In modern times, presidents have rarely been church mice afraid of a little salty language. But President Donald Trump has grown increasingly willing in recent months to say in public what most of his predecessors tried to keep behind closed doors.
His is the profanity presidency, full of four-letter denunciations of his enemies and earthy dismissals of allegations lodged against him. At rallies and in interviews, on Twitter and in formal speeches, he relishes the bad-boy language of a shock jock, just one more way of gleefully provoking the political establishment bothered by his norm-shattering ways.
In a single speech on Friday alone, he managed to throw out a "hell," an "ass" and a couple of "bullshits" for good measure. In the course of just one rally in Panama City Beach, Florida, earlier this month, he tossed out 10 "hells," three "damns" and a "crap." The audiences did not seem to mind. They cheered and whooped and applauded.
"I'd say swearing is part of his appeal," said Melissa Mohr, the author of Holy Sh*t: A Brief History of Swearing, published in 2013. "It helps create the impression that he is saying what he thinks, 'telling it like it is.' We tend to believe people when they swear, because we interpret these words as a sign of strong emotions. In his case, the emotion is often powerful anger, which his supporters seem to love."
While traditionalists may deem it un-presidential and a poor example for children, Martha Joynt Kumar, a longtime scholar of presidential communication, said gritty language was part of the show put on by Trump, the onetime reality television entertainer, for his fans.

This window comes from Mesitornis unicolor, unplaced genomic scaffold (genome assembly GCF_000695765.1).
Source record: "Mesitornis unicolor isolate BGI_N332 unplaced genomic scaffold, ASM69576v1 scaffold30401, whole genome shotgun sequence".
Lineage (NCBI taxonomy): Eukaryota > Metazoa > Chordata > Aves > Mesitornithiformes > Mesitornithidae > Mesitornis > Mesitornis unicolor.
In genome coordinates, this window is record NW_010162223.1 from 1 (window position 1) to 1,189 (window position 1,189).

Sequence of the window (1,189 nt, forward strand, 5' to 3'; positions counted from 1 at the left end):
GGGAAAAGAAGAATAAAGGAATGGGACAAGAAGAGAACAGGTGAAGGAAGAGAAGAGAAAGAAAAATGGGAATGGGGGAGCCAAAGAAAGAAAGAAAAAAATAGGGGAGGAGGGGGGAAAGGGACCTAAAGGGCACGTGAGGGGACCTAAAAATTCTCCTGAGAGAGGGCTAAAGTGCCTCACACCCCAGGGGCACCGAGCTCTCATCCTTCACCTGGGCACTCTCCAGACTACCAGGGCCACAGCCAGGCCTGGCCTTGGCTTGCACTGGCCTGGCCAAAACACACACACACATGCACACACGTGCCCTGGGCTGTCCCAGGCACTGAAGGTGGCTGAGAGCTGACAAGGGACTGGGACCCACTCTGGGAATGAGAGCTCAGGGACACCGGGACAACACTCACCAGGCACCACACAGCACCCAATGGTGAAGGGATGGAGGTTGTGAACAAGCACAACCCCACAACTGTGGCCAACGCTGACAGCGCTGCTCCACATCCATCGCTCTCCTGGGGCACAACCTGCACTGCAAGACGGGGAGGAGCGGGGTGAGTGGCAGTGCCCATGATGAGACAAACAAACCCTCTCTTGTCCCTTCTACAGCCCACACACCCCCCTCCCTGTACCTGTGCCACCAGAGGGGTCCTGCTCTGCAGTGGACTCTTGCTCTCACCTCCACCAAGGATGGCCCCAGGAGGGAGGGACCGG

"He knows they like him to use words that lie over the edge of the traditional boundary of presidential decorum," she said. "His controversial word choices are an aspect of his role as the disruptor he promised his constituents he would be."
But critics say the vulgarity comes at a cost. "No one has debased the civil discourse in this country more than President Trump, and the president really does set the tone in the country," said Rep. Adam Schiff, D-Calif. "We see it reflected in our offices by the hateful, belligerent, obscene and violent calls that we get now that we didn't used to get."
Schiff has experienced it personally when Trump turned his name into a profanity last fall by nicknaming him "little Adam Schitt." Schiff said, "The last time that happened, the person who did that had their mouth washed out with soap by his mother."
An unscientific survey seems to suggest that if anything, Trump is growing more comfortable with crudeness. He used the word "bullshit" in public just once in his first two years in office, according to the Factba.se database that tracks his speeches, but on four occasions in the last three months.
He has either coarsened the public discourse or reflected it, or perhaps both, depending on your view of him, but he is not alone. Society in recent years has embraced what used to be considered profanity. Even The New York Times, the so-called Gray Lady with all the news that's fit to print, found it fit to print the BS word just 14 times in the many years before Trump's inauguration, according to a Nexis search, but has used it 26 times since — not all in stories covering the president.
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Other presidents, of course, have engaged in common language and found a connection to everyday people. Harry S. Truman was told to "give 'em hell, Harry," to which he famously replied: "I don't give them hell. I just tell the truth about them and they think it's hell." But in general, it used to be something of a mini-scandal when a president was caught cursing in public.